The Day Jimmy's Boa Ate the Wash

Book review by
Peter Lewis, Common Sense Media
The Day Jimmy's Boa Ate the Wash Book Poster Image
Raucous story of a wild school outing.

Parents say

No reviews yetAdd your rating

Kids say

age 3+
Based on 1 review

Did this review miss something on diversity?

Research shows a connection between kids' healthy self-esteem and positive, diverse representations in books, TV shows, and movies. Want to help us help them? Suggest a diversity update

A lot or a little?

The parents' guide to what's in this book.

Positive Messages

The kids act like maniacs on the field trip and pay no consequences.

Violence & Scariness

What parents need to know

Parents need to know that the kids suffer no consequences for their rotten behavior. The story's slapstick quality and the sharply drawn, waggish illustrations keep a read-aloud audience's interest.

User Reviews

  • Parents say
  • Kids say

There aren't any reviews yet. Be the first to review this title.

Kid, 8 years old March 3, 2012


This is an awesome story! First a girl comes home telling her sister or mom about her fieldtrip. She said pigs got on the bus. Jimmy brought his pet boa. It sca... Continue reading

What's the story?

A class field trip to a farm turns into a broad comic episode when a student releases a boa constrictor in the hen house. Mayhem (and humor) increases page by page in Trinka Noble's raucous story of how not to conduct yourself on a school outing.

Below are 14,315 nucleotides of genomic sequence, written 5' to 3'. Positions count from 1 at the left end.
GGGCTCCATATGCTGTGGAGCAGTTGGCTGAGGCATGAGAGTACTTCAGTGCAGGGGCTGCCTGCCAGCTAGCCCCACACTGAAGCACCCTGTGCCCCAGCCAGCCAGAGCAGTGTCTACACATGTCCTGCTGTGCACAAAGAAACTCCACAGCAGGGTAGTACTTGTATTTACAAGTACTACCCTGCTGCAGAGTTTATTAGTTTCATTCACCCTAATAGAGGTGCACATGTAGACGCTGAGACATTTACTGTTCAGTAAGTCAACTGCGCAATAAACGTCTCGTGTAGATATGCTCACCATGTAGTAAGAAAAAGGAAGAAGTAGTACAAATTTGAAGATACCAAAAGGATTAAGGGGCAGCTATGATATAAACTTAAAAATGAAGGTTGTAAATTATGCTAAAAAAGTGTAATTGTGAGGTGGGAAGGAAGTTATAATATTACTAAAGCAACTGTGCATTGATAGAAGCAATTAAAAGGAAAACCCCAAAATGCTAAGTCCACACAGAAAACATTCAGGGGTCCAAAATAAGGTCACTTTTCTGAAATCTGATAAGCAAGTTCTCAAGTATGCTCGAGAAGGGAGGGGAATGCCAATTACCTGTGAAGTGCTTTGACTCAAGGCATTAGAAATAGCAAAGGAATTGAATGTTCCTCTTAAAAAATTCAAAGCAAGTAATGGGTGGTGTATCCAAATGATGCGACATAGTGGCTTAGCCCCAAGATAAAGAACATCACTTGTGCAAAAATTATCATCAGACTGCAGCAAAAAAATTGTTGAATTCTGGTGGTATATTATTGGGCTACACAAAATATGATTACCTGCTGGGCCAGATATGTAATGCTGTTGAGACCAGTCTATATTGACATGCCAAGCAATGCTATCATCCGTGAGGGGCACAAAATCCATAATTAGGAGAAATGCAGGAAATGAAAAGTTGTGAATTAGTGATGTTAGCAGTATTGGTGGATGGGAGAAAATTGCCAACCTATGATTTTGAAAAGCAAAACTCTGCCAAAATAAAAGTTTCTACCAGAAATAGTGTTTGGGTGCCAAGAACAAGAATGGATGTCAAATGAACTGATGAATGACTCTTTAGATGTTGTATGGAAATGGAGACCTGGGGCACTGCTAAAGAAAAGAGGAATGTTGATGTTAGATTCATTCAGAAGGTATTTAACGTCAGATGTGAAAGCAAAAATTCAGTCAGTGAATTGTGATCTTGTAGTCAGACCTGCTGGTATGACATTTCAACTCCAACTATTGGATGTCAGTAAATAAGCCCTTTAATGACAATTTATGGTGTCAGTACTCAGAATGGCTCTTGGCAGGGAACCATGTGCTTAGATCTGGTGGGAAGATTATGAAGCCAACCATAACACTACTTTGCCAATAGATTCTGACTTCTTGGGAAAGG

Is it any good?

Cause and effect gets spirited, comic treatment in this no-holds-barred romp. The cumulative story gathers energy as it steamrolls right through the poor old farm. Certain elements of the story are left curiously unresolved, though.

The children suffer no repercussions for their rotten behavior: They, and their teacher, simply hotfoot it from the farm, wreckage in their wake. Leaving Jimmy's boa constrictor could certainly be understood by some readers as abandonment, no matter how well the snake is subsequently treated. And the young narrator's blasé delivery of events to her mother is too uncaring, dampening the humor rather than heightening it by contrast. Steven Kellogg's artwork is like first aid for these hanging questions and distractions -- his watercolor washes soften the hysteria, and his pen work is detailed and affecting.

Talk to your kids about ...

  • Families can talk about the kids' behavior. What's the funniest thing that ever happened on a field trip you went on? Do you think this class will be taken on another field trip anytime soon?

Book details

Top advice and articles

Common Sense Media's unbiased ratings are created by expert reviewers and aren't influenced by the product's creators or by any of our funders, affiliates, or partners.

See how we rate

About these links

Common Sense Media, a nonprofit organization, earns a small affiliate fee from Amazon or iTunes when you use our links to make a purchase. Thank you for your support.

Read more

Our ratings are based on child development best practices. We display the minimum age for which content is developmentally appropriate. The star rating reflects overall quality.

Learn how we rate